Essentially the theme and I suppose the premise of the show is that these stewardesses are a new breed of women (it’s actually commented on by the aforementioned two pilots while drinking in a Parisian pub) that can be both good looking, sexy and independent. There’s a shot at the end of the episode where the characters are walking in a row to their plane, one hand clutching their bag while the other is held up daintily before them, and Laura looks back to see a little girl watching them and winks at her. I suppose this is meant to imply that the little girl and thus her whole generation are inspired by the Pan Am stewardesses to become the smart, sexy, independent women of the future, but I’m not buying it. Mostly because the characters, for all their implied independence, are still meant to be good looking servants to a largely male passenger base. Not exactly what I’d call empowerment.

Where Mad Men was subtle about showing the changes that were going on in the 60s, and showing the dichotomy between the past and today, Pan Am seems to be almost going through the motions. The only person who smokes is the ‘evil’ German, the only people who display sexist behavior is their female boss, and the only truly feminist character is a bland pastiche of a beatnik who seems to rail against the system while at the same time serving coffee and tea to the men. Like the stewardesses themselves, the show is shiny, pretty and at times engaging, but don’t try to strain yourself looking for any deeper meaning.
Rating: C+

Sunday, 18 September 2011

Real is Relative

How to do a story in 100 words using three out of five words. Of course the usual suspect is responsible. Check out some of the other entries, too.

The man known as Bishop handed her the briefcase. She knew that wasn’t his name. Then again people called her Ivy, and that wasn’t her name either.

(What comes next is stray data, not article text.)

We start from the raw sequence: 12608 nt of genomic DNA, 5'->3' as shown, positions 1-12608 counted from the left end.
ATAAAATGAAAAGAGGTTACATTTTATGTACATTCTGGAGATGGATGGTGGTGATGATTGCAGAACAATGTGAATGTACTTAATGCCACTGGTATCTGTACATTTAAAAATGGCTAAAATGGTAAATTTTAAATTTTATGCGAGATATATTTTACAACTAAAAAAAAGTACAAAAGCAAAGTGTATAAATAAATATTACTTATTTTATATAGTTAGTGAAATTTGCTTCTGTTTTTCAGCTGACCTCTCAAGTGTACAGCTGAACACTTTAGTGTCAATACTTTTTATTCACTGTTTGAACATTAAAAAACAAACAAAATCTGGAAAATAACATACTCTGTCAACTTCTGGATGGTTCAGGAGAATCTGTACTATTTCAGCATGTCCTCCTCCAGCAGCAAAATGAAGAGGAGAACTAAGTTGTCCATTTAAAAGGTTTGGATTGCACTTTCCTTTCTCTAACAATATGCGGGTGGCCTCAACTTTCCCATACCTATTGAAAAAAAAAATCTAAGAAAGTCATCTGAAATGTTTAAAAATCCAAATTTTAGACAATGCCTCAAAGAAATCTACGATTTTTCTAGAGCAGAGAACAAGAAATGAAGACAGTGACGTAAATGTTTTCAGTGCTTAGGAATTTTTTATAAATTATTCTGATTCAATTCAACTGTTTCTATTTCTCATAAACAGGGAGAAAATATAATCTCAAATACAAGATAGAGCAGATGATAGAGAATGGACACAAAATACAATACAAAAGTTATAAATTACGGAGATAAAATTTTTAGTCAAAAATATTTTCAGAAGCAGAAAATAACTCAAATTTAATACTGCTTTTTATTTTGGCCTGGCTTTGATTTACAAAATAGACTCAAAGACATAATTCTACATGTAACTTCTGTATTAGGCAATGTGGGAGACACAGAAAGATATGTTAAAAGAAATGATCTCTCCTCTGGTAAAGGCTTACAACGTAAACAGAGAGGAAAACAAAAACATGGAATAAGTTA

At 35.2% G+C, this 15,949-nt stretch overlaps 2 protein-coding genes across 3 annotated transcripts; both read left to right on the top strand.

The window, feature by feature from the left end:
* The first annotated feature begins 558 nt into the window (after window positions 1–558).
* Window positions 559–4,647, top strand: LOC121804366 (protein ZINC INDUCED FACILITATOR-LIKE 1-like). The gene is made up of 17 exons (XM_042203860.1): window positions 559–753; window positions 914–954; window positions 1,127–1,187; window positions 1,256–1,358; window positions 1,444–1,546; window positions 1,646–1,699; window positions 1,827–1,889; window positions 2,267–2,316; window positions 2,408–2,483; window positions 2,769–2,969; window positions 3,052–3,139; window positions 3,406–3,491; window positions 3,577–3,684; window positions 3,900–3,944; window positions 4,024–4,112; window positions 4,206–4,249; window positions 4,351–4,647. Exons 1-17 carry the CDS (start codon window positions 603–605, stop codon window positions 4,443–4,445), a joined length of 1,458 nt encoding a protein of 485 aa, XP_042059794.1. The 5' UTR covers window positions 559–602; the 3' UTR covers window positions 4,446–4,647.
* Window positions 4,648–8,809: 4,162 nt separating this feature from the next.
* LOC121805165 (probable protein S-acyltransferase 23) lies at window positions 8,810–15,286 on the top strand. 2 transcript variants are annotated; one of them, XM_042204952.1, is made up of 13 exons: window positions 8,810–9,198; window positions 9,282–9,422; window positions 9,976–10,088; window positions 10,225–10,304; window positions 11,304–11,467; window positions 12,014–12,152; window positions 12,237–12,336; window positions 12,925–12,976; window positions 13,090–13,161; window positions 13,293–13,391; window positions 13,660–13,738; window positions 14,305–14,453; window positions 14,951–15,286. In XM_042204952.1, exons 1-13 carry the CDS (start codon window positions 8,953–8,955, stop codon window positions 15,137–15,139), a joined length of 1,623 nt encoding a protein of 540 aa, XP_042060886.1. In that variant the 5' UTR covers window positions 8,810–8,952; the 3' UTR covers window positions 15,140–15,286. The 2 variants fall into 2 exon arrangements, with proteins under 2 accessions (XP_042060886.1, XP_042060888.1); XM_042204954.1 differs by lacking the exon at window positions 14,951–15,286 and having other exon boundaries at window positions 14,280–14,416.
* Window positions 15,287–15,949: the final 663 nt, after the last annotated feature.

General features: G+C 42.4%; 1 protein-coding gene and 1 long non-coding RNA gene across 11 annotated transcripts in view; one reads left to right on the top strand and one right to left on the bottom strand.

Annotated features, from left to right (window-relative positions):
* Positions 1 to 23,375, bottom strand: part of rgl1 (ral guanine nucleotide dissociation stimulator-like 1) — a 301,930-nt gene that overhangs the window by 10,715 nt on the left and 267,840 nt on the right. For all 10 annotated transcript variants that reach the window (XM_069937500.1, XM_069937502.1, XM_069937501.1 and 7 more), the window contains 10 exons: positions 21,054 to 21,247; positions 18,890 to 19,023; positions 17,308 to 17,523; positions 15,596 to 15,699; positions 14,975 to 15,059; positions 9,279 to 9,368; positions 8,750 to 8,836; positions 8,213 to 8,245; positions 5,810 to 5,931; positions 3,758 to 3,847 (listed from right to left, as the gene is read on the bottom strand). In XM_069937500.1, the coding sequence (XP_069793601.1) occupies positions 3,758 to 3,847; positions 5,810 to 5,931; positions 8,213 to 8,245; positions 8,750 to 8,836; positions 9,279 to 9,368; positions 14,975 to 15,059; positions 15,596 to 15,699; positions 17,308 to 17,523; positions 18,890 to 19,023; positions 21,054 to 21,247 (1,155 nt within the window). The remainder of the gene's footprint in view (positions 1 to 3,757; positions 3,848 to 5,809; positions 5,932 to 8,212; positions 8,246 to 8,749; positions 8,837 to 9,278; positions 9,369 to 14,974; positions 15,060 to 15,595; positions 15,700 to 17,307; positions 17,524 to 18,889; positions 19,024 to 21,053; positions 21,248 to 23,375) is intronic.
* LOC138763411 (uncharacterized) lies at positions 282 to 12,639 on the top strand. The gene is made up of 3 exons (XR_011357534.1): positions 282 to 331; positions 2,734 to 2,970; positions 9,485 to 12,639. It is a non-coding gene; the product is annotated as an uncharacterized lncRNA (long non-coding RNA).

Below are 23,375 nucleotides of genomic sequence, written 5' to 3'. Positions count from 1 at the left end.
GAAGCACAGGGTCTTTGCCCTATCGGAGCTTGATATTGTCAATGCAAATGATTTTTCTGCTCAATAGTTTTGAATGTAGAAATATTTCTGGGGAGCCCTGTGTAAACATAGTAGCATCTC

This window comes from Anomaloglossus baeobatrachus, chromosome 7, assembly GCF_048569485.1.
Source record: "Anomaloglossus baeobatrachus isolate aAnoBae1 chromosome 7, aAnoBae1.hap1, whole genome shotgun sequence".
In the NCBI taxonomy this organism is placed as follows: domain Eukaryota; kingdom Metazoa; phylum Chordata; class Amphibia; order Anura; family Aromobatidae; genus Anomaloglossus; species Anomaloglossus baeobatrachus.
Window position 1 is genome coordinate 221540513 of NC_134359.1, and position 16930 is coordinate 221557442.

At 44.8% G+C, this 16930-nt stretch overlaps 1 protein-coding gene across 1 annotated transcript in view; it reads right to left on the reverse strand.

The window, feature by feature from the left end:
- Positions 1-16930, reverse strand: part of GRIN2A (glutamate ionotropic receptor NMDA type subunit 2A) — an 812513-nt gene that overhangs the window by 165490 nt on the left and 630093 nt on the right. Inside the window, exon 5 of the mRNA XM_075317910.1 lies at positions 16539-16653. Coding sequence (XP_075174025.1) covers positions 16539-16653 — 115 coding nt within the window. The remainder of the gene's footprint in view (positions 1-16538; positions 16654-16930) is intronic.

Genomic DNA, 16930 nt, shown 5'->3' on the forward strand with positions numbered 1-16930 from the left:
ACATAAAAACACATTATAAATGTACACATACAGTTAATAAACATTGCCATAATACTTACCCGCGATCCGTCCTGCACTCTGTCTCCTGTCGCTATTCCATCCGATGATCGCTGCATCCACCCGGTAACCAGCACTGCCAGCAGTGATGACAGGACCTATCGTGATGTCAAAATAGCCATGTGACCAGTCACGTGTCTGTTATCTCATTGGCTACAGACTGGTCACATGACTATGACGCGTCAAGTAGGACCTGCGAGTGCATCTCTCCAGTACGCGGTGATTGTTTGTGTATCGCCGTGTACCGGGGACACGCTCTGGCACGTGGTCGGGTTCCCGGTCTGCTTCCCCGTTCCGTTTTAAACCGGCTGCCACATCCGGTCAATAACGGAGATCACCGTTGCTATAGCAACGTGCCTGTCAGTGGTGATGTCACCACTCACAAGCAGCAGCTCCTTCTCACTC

“So it really works?” she asked.

“Of course. A simple cocktail interacting with human enzymes…”

“Alright, I get it,” she interrupted. She licked her lips as she inspected the contents.  Pure grade ‘lollipops’.

“When do I get paid ?” he asked.

A shot rang out from behind them, and Bishop’s body hit the floor a moment later.

She smiled. It wasn’t just their real names they were hiding from each other.

Thursday, 15 September 2011

Seeker of the Lost

Another week another flash fiction. The usual suspect is the instigator for this one with the image above as the impetus. Please to enjoy!

      Donald Carter stared out, past his own image reflected in the plexi-glass window of the star cruiser and out into the yawning abyss beyond. He shivered thinking of the cold desolation that was deep space. Where others saw stars, he saw only the darkness in between.
      “Father?” a voice behind him asked. He turned around to see Commander Sherovich, the cruisers first mate looking at him with a concerned look on her face. “Are you all right? You’ve been standing there looking out for a while now.”

       “It’s nothing. Really.” Donald said. “And please don’t call me Father. I left the clergy a long time ago. Right after the war actually.”

       There was an awkward pause as Sherovich bit her lip and shuffled her feet. Donald sighed, knew exactly what she was so desperately trying to summon the courage to ask him.

       “You want to know why I’m doing this don’t you?” he asked even though he knew the answer was yes. “Why I’ve spent so much of my own money hiring this vessel on what everybody’s calling a fool’s quest?”

       She nodded, glad that he’d said it and not she.

       “It’s quite complicated really, but I guess it boils down to one thing.” He took the holopad from his belt, used it to project the image of a star system so ingrained in every human’s memory even though no one had set a foot on any one of the planets there. “Hope.”

       “I-I’m not sure I understand. Why would you hope to find any trace of them? The Xin? They’re-they were…”

       “The enemy? Sometimes I wonder about what makes an enemy, what sets man against man. Or in this case, what sets man against alien. I can’t help it really. It’s in my nature even now that I’m no longer a priest.” Now it was his time to bite his lip. “Especially now that I’m no longer a priest.”

       “But they were our foes. If we hadn’t wiped their home planet and any colonies we came across they would have done the same to us. There was no other way.”

       “Really? I was there on the front lines during the Ganymede invasion. I’m probably one of only a thousand who saw the enemy face to face and lived to tell the tale. Do you want to know what I saw when I looked into their eyes?”

        He took her silence as a consent to continue.